Friday, August 28, 2020

John Leech calls on big tech companies to save Bletchley Park

The former Liberal Democrat MP who led the campaign to secure a pardon for Alan Turing and other men convicted of historical gay sex offences has written to the Big Five technology corporations calling on them to help save the threatened Bletchley Park codebreaking museum.

John Leech, who was MP for Manchester Withingon between 2005 and 2015, told the i newspaper:

"The likes of Facebook, Amazon, Apple, Microsoft, and Google would not exist without Turing’s work. For a very long time, he was completely forgotten, but you can’t overestimate how important Alan Turing was… the impact he’s had on modern-day computing has been enormous.

"It would be a very good gesture for [the tech giants] to contribute to ensure the legacies of Alan Turing and Bletchley Park, and hopefully preserve it for future generations.

"If Alan Turing had been born 40 or 50 years later, he would be one of these people at the top of one of these organisations. He never actually personally benefited from his genius, whereas these tech giants today have benefited enormously from his contributions.

"Over decades he hasn’t had the legacy that he deserves, and it’s only in recent times that that begins to be put right. It would be terrible if the Covid-19 crisis were to mean his legacy being forgotten again."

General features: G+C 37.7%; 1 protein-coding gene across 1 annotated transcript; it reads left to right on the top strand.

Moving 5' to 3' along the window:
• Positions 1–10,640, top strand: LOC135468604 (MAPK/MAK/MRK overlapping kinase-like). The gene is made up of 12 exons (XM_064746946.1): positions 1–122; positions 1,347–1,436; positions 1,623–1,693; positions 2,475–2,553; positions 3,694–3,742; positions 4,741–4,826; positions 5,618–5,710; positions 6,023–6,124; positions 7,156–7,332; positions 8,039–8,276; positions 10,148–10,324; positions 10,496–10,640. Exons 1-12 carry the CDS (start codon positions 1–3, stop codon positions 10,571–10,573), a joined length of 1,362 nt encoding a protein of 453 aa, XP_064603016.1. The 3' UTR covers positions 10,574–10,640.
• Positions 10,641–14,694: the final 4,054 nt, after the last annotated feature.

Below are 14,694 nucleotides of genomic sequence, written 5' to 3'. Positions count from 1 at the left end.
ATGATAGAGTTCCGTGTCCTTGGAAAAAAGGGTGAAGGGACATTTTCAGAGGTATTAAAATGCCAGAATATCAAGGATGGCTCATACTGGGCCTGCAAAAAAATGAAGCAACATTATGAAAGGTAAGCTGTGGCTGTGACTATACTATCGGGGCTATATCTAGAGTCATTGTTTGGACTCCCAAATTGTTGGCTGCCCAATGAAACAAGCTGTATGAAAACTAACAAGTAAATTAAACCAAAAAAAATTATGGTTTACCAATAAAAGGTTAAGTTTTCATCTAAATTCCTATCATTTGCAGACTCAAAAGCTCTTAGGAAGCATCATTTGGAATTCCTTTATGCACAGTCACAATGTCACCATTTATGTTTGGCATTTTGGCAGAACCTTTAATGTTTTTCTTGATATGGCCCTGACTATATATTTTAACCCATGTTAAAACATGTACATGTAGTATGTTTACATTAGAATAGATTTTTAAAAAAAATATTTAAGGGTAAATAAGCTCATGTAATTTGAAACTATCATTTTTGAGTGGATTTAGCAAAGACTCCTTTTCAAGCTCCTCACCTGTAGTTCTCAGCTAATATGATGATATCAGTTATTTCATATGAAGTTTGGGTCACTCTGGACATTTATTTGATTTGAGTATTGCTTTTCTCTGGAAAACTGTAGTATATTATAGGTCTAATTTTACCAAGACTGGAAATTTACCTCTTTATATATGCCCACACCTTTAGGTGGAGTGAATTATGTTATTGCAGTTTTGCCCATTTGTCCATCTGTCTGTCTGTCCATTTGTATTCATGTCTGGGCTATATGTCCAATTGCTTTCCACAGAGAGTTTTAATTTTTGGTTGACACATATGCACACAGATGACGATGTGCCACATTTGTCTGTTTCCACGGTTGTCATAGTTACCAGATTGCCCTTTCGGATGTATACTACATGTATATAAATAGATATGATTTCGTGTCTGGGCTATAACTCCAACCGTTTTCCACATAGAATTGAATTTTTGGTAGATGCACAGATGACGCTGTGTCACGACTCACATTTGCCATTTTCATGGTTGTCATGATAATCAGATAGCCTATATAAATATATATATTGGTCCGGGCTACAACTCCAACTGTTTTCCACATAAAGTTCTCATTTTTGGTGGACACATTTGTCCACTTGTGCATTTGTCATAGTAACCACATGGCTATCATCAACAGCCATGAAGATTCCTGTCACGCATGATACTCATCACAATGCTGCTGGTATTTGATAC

You can more about Bletchley Park on its website.


nigel hunter said...

Yes his contribution has allowed them to get where they are. It is/was sad that the Govnt after the war allowed the US to plough their efforts into computing whilst keeping Turing and UK efforts secret AND develop it at a snails pace.
Yes for them to save Bletchley would only cost them a small amount of pocket money. Good for Mr Leech to campaign.

Phil Beesley said...

Alan Turing's work on logic and the capacity of computer algorithms has particular relevance with regard to the A Level results debacle. There are limits to fitting missing data...

University of Manchester's work on mainframe computers up to the 1960s was world class (not the Johnson definition, of course) and Lyon's LEO systems created the first work flow computer processes for retail management. The UK was pretty good at big computing for many years.

UK failure was the inability to develop smaller systems, something like the DEC PDP which kicked off the USA hacker culture, followed ten years later by the first microprocessor systems.